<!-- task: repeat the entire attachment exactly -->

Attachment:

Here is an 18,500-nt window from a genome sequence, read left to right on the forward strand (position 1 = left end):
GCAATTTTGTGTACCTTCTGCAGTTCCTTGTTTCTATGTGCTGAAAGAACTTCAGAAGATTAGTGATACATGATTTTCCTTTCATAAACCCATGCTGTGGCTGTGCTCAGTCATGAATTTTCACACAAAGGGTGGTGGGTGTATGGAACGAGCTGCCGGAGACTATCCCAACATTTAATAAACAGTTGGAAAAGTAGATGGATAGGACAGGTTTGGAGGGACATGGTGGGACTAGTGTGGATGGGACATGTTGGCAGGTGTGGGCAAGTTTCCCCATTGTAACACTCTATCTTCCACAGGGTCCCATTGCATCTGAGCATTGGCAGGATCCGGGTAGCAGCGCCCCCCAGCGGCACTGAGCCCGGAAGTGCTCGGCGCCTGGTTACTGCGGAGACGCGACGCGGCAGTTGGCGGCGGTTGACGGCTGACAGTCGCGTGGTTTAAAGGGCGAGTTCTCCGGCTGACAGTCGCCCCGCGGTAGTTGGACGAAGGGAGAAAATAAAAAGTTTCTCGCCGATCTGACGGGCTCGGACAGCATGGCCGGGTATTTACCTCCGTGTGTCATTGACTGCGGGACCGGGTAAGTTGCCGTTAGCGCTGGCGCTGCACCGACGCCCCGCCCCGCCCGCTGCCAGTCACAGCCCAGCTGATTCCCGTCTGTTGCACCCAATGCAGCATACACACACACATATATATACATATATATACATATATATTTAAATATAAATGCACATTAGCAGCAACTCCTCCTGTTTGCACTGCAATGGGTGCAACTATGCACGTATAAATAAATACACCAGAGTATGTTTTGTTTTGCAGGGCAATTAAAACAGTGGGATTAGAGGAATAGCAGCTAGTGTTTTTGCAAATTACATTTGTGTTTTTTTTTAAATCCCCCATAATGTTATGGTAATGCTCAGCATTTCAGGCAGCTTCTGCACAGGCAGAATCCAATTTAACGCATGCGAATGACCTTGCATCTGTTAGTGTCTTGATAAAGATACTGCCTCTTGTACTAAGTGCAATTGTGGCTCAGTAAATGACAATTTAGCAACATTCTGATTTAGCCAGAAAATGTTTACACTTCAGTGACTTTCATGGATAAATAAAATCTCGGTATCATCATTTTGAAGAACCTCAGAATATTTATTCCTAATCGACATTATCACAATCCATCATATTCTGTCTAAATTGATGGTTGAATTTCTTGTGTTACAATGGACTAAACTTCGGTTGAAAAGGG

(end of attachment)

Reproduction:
Here is an 18,500-nt window from a genome sequence, read left to right on the forward strand (position 1 = left end):
GCAATTTTGTGTACCTTCTGCAGTTCCTTGTTTCTATGTGCTGAAAGAACTTCAGAAGATTAGTGATACATGATTTTCCTTTCATAAACCCATGCTGTGGCTGTGCTCAGTCATGAATTTTCACACAAAGGGTGGTGGGTGTATGGAACGAGCTGCCGGAGACTATCCCAACATTTAATAAACAGTTGGAAAAGTAGATGGATAGGACAGGTTTGGAGGGACATGGTGGGACTAGTGTGGATGGGACATGTTGGCAGGTGTGGGCAAGTTTCCCCATTGTAACACTCTATCTTCCACAGGGTCCCATTGCATCTGAGCATTGGCAGGATCCGGGTAGCAGCGCCCCCCAGCGGCACTGAGCCCGGAAGTGCTCGGCGCCTGGTTACTGCGGAGACGCGACGCGGCAGTTGGCGGCGGTTGACGGCTGACAGTCGCGTGGTTTAAAGGGCGAGTTCTCCGGCTGACAGTCGCCCCGCGGTAGTTGGACGAAGGGAGAAAATAAAAAGTTTCTCGCCGATCTGACGGGCTCGGACAGCATGGCCGGGTATTTACCTCCGTGTGTCATTGACTGCGGGACCGGGTAAGTTGCCGTTAGCGCTGGCGCTGCACCGACGCCCCGCCCCGCCCGCTGCCAGTCACAGCCCAGCTGATTCCCGTCTGTTGCACCCAATGCAGCATACACACACACATATATATACATATATATACATATATATTTAAATATAAATGCACATTAGCAGCAACTCCTCCTGTTTGCACTGCAATGGGTGCAACTATGCACGTATAAATAAATACACCAGAGTATGTTTTGTTTTGCAGGGCAATTAAAACAGTGGGATTAGAGGAATAGCAGCTAGTGTTTTTGCAAATTACATTTGTGTTTTTTTTTAAATCCCCCATAATGTTATGGTAATGCTCAGCATTTCAGGCAGCTTCTGCACAGGCAGAATCCAATTTAACGCATGCGAATGACCTTGCATCTGTTAGTGTCTTGATAAAGATACTGCCTCTTGTACTAAGTGCAATTGTGGCTCAGTAAATGACAATTTAGCAACATTCTGATTTAGCCAGAAAATGTTTACACTTCAGTGACTTTCATGGATAAATAAAATCTCGGTATCATCATTTTGAAGAACCTCAGAATATTTATTCCTAATCGACATTATCACAATCCATCATATTCTGTCTAAATTGATGGTTGAATTTCTTGTGTTACAATGGACTAAACTTCGGTTGAAAAGGG